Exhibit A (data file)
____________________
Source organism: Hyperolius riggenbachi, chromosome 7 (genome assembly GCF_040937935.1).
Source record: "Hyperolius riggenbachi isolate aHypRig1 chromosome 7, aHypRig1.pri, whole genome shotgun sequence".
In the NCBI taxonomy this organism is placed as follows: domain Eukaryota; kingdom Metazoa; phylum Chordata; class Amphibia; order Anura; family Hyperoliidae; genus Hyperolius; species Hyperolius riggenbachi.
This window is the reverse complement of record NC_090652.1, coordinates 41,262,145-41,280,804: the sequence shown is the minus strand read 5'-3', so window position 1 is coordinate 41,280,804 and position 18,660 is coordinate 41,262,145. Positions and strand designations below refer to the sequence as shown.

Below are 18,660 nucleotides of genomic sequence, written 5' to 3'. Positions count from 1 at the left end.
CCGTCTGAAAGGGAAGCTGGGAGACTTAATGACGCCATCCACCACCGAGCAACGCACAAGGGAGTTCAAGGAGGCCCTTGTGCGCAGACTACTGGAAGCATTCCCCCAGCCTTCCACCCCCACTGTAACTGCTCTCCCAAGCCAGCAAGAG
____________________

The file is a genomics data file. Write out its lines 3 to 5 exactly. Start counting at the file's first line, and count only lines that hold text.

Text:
In the NCBI taxonomy this organism is placed as follows: domain Eukaryota; kingdom Metazoa; phylum Chordata; class Amphibia; order Anura; family Hyperoliidae; genus Hyperolius; species Hyperolius riggenbachi.
This window is the reverse complement of record NC_090652.1, coordinates 41,262,145-41,280,804: the sequence shown is the minus strand read 5'-3', so window position 1 is coordinate 41,280,804 and position 18,660 is coordinate 41,262,145. Positions and strand designations below refer to the sequence as shown.

Below are 18,660 nucleotides of genomic sequence, written 5' to 3'. Positions count from 1 at the left end.